The Genetics Society of America (GSA) and The Gruber Foundation are pleased to announce Molly Schumer, PhD, of Stanford University; and Bérénice Benayoun, PhD, of the University of Southern California as the 2019 recipients of the Rosalind Franklin Young Investigator Award.

Molly Schumer

Molly Schumer, PhD (Photo courtesy of Schumer)

Bérénice Benayoun

Bérénice Benayoun, PhD,(Photo courtesy of the University of Southern California)

The Rosalind Franklin Young Investigator Award is funded by The Gruber Foundation and is awarded every three years to two women geneticists at the beginning of their independent research careers. Winners are selected by a committee appointed by GSA. The award recognizes outstanding genetics research in two categories: non-mammalian genetics and mammalian genetics, including human genetics. Each winner will receive a $75,000 award to be used for her research.

“The Rosalind Franklin Award recognizes the accomplishments of young women investigators on their path to discovery,” said Ruth Lehmann, PhD, Chair of the Rosalind Franklin Award committee and Professor and Department Chair in Cell Biology at New York University School of Medicine. “The committee was thrilled by the record number of highly qualified applicants, demonstrating great curiosity, creativity and fearlessness among the next generation of woman geneticists.”

Molly Schumer, the 2019 recipient in genetics of non-mammalian organisms, investigates how the evolution of genomes and species is affected by hybridization—a process that allows genes to move between species. Schumer earned her Bachelor’s degree at Reed College, where she became interested in studying evolution. During her PhD research at Princeton University with mentor Peter Andolfatto, PhD, Schumer developed genomic and computational tools to study hybridization in a new animal model system—two hybridizing species of swordtail fish. Postdoctoral research with 2007 Rosalind Franklin Award recipient Molly Przeworski, PhD, at Columbia University focused on the interplay between local recombination rate and selection on hybrids, and she continued this work with David Reich, PhD, at Harvard Medical School. Schumer’s research in swordtail fish demonstrated that even though hybridization is common, there are constraints on how freely different parts of the genome can move between species. Schumer is now working to understand the cause of those constraints.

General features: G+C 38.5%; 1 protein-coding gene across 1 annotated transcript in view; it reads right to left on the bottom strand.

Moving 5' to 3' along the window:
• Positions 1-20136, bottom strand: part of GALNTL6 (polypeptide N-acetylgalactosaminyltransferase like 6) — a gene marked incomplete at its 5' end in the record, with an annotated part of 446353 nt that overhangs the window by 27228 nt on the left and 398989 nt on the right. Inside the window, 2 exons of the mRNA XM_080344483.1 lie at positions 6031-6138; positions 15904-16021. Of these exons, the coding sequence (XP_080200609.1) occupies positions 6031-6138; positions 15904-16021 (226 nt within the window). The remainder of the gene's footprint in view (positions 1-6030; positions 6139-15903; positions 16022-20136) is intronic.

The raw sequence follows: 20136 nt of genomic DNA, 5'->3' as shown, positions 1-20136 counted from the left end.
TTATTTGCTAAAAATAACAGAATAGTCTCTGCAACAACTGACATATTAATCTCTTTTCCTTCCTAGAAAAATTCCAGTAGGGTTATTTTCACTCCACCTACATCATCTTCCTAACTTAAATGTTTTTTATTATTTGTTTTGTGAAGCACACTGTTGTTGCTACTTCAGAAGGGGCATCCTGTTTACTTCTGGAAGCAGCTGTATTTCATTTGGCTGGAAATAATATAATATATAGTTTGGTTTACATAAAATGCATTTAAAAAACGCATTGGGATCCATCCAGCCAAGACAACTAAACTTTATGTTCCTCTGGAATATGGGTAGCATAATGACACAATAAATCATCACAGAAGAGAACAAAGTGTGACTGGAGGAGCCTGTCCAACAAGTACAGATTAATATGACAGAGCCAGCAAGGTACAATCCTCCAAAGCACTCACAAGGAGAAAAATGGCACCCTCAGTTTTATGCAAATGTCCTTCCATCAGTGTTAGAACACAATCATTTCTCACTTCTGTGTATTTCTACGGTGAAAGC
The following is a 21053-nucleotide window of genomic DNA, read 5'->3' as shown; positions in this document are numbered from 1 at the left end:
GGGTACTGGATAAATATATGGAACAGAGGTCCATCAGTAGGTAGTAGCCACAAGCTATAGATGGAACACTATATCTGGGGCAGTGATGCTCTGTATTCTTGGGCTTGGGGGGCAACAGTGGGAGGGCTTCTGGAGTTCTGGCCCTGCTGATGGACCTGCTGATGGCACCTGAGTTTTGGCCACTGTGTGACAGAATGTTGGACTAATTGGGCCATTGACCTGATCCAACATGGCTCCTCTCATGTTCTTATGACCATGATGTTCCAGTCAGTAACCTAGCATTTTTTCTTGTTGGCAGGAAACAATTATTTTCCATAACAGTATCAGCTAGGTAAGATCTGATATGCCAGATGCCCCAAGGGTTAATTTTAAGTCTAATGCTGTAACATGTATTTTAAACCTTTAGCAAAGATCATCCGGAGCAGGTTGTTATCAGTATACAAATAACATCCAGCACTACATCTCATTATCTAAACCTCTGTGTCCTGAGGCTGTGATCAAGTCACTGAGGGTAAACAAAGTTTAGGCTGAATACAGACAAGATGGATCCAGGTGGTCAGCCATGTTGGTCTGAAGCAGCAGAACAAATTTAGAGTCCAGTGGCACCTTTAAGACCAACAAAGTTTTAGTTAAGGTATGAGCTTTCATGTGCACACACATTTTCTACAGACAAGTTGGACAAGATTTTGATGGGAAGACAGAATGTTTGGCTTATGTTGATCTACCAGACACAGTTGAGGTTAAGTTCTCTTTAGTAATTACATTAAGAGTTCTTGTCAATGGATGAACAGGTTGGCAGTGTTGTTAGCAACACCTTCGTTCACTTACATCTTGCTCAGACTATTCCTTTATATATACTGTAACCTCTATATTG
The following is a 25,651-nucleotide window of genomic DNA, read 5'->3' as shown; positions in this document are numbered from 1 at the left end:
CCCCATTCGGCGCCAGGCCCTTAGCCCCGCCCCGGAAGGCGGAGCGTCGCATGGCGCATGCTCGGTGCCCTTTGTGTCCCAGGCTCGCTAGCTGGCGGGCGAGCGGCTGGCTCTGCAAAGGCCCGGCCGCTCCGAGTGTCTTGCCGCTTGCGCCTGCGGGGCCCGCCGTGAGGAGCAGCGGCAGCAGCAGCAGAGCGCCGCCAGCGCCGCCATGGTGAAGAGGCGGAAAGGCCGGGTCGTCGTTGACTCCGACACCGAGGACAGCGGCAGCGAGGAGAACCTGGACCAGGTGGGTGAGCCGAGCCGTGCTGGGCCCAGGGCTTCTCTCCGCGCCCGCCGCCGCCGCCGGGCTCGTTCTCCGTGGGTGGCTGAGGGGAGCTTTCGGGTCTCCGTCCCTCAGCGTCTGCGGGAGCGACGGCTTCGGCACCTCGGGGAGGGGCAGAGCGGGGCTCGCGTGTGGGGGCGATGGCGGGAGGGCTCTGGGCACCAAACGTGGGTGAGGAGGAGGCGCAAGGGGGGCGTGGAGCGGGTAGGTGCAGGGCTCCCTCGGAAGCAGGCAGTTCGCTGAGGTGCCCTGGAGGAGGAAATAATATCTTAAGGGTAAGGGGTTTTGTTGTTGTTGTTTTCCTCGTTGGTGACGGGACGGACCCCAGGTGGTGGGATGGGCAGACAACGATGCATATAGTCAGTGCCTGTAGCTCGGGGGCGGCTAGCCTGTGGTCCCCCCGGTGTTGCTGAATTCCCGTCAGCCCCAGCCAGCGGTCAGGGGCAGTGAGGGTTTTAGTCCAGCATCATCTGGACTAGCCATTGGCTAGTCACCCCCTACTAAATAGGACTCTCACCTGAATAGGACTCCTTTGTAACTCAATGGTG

Bérénice Benayoun, the 2019 recipient in human and mammalian genetics, researches how genomic regulation influences the aging process. Benayoun earned her Bachelor’s and Master’s degrees at École Normale Supérieure, in Paris, France. During her undergraduate studies she spent a summer at Northwestern University in the lab of Richard Morimoto, PhD, where her findings on transcription factors sparked her interest in aging. Benayoun’s PhD research at Paris Diderot-Paris 7 University with Reiner Veitia, PhD, focused on the role of a specific transcription factor in ovarian aging. As a postdoc at Stanford University with Anne Brunet, PhD, Benayoun helped develop a new vertebrate model for aging research, a short-lived fish called the African turquoise kilifish, along with the genetic tools to study it. Using those tools, she identified genes associated with life span differences. Recently Benayoun looked at epigenomic and transcriptomic changes across tissues in mice as they aged and found that there are predictable changes in genome regulation during aging. Benayoun’s current work focuses on identifying how age and interventions that extend life span (such as dietary changes) influence the transcriptome and epigenome, and to understand the influence of sex on these changes.


The committee also gives honorable mention to four additional outstanding candidates:

  • Lauren O’Connell, PhD, of Stanford University, for developing poison frogs as a model system to understand the genetic and evolutionary basis of physiological and behavioral adaptations;
  • Sarah Zanders, PhD, of the Stowers Institute for Medical Research, for her work on the effects of genetic conflicts caused by “selfish genes” that do not promote the overall fitness of an organism;
  • Kelley Harris, PhD, of the University of Washington and the Fred Hutchinson Cancer Research Center; for her research on the evolution of mutagenesis in humans;
  • and Jihye Yun, PhD, of the Baylor College of Medicine, for her research on how diet can influence epigenetics to promote cancer development.


Ruth Lehmann, New York University School of Medicine, Chair

Maria Barna, Stanford University, 2016 Rosalind Franklin Award Winner

Mary Gehring, Whitehead Institute and MIT, 2013 Rosalind Franklin Award Winner

Mary Lou Guerinot, Dartmouth College

Valerie Horsley, Yale University, 2013 Rosalind Franklin Award Winner

Iiris Hovatta, University of Helsinki, 2010 Rosalind Franklin Award Winner

Mary-Claire King, University of Washington, Seattle

Susan Mango, University of Basel

Janet Rossant, Hospital for Sick Children

Amy Pasquinelli, University of California, San Diego, 2004 Rosalind Franklin Award Winner

Huda Zhogbi, Baylor College of Medicine

Award Presentation: The Awards will be presented by The Gruber Foundation at The Allied Genetics Conference, April 22–26, 2020 at the Gaylord National Resort and Convention Center.